Ware suffered one of the ugliest injuries college basketball fans have ever seen. Furthermore, his message to the Cardinals while lying on the Lucas Oil Stadium court helped propel the team to the Final Four.
Throughout the NCAA Tournament, players from Adidas sponsored teams have been donning warm-up shirts bearing the message "Rise To The Occasion."
But in an effort to honor Ware, the school's online apparel shop unveiled a customized t-shirt, which some believe is just a way for the school and Adidas to cash in on the sophomore's misfortune.
The tweaked version of the shirt inserts Ware's No. 5 in place of the letter "s" in "Rise," thus producing a new message that reads "Ri5e To The Occasion." Because Ware's name does not appear on the shirt, it makes seem as if it is generic, which allows the NCAA and the school to avoid having to pay him a licensing fee.
"The shirt was created as a respectful tribute to honor Kevin with NCAA trademark apparel parameters, and allow fans to rally around the team. Because of that, Adidas is contributing a portion of every sell to the university's scholarship fund."The shirts went on sale for $24.99 earlier in the week, but upon further review, it appears as if they are either out of stock or have been discontinued.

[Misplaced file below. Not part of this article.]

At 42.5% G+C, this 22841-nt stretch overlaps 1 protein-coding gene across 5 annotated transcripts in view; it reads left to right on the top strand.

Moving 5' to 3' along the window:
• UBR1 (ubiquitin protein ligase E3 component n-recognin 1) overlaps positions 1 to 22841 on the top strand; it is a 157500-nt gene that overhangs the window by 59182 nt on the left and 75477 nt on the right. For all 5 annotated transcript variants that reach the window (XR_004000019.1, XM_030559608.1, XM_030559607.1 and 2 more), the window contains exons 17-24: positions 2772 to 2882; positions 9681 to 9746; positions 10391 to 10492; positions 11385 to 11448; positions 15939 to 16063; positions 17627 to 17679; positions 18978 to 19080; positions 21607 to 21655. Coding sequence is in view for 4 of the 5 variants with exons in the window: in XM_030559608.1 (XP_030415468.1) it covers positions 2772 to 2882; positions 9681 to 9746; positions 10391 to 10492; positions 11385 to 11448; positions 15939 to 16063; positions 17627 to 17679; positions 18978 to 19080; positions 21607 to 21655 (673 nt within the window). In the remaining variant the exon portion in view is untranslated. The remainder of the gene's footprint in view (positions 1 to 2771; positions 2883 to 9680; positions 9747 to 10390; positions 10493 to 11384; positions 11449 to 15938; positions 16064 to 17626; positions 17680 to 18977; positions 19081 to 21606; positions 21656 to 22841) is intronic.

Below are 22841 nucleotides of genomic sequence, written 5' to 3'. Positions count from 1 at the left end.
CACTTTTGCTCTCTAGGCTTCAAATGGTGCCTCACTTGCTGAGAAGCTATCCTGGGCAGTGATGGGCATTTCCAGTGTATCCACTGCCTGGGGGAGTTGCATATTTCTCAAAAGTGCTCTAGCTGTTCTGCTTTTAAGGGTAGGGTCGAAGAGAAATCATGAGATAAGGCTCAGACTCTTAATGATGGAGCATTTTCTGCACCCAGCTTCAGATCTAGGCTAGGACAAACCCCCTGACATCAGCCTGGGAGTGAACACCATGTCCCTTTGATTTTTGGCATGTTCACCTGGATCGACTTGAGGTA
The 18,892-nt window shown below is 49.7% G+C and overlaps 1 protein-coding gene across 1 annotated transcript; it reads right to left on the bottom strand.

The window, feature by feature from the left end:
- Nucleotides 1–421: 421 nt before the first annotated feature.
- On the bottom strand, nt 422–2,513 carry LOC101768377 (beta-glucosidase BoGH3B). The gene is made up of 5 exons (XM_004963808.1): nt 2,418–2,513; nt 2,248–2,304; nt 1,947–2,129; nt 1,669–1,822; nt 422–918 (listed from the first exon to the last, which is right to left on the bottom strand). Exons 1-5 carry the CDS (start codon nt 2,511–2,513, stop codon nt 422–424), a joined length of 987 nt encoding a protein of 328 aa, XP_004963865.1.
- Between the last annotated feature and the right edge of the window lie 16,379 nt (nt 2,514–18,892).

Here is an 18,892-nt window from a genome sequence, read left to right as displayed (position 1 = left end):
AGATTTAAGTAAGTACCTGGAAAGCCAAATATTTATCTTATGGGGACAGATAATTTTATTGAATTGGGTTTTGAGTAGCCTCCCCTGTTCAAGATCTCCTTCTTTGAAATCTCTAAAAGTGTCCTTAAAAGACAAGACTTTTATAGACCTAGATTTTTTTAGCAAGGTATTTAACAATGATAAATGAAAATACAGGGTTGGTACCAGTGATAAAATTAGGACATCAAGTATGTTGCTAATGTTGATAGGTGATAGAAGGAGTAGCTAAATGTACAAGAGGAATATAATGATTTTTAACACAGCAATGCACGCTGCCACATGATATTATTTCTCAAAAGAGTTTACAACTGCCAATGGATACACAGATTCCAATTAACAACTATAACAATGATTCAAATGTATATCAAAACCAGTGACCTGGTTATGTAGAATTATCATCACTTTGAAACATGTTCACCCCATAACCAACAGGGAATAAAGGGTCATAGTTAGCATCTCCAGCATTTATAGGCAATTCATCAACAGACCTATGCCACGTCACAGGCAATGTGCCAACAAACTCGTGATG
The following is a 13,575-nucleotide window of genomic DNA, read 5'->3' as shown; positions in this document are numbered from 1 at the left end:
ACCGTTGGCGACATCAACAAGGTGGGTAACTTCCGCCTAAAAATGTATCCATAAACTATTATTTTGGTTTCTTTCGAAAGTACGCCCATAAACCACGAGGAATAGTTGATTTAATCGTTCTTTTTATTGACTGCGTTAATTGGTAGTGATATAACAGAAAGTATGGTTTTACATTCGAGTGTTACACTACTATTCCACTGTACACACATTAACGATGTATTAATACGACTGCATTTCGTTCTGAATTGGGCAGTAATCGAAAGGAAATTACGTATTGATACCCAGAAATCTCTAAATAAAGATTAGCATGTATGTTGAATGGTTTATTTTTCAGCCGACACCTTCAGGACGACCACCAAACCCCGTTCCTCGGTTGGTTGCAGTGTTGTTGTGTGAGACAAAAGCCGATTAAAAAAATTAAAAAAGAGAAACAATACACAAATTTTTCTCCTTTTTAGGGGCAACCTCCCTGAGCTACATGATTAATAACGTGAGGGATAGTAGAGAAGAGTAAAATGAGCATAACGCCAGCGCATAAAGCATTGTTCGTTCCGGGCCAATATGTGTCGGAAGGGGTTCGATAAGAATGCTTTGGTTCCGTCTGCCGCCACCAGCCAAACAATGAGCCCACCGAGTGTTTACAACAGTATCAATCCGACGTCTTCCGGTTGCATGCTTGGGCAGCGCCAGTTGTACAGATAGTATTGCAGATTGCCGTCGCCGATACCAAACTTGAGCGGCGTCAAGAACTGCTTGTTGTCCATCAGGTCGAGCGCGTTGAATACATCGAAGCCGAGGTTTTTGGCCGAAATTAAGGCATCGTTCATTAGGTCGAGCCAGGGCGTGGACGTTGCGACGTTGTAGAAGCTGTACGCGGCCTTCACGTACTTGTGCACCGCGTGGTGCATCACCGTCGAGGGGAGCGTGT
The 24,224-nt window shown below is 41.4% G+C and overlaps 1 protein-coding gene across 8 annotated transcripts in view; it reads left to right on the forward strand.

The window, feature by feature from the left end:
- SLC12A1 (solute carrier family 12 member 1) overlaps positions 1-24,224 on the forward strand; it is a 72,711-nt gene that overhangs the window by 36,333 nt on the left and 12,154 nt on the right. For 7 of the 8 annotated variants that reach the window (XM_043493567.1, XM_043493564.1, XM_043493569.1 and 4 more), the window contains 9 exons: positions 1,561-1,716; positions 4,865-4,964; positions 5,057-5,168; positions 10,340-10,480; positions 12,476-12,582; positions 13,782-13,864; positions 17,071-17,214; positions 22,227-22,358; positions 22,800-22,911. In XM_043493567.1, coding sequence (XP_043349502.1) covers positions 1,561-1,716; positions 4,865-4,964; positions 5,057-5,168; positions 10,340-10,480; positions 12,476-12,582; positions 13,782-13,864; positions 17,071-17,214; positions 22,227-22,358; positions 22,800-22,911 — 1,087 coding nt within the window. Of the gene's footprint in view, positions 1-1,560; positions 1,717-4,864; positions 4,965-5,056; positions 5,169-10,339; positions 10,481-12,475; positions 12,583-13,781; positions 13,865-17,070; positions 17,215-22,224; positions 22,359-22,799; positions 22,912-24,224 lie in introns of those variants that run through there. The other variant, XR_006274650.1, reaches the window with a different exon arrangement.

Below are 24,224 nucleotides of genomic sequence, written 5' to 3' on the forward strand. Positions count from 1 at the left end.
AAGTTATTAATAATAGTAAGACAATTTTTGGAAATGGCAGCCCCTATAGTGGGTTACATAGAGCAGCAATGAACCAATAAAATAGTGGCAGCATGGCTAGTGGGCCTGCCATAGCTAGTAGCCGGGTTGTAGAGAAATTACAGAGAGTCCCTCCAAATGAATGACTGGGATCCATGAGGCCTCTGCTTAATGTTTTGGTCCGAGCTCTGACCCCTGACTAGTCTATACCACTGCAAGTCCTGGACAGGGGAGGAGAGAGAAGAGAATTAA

Could a possible NCAA violation be reason to blame for the sudden lack of availability?
Mark Hebert, Louisville's Director of Media Relations, doesn't think that is the case.
"My guess is they're sold out," Hebert said. "It's been quite the phenomenon around here."
Here is the product description provided with the online listing.
This "Ri5e to the Occasion" shirt has been created as a respectful tribute within NCAA trademarked apparel parameters and allows fans to rally around them team. Because of that, UofL proactively waived any licensing royalties connected to this graphic and Adidas is contributing a portion of every sale to the University's scholarship fund.Calls and emails made by USA TODAY Sports to Louisville's sports information director were not immediately returned.
Via USA TODAY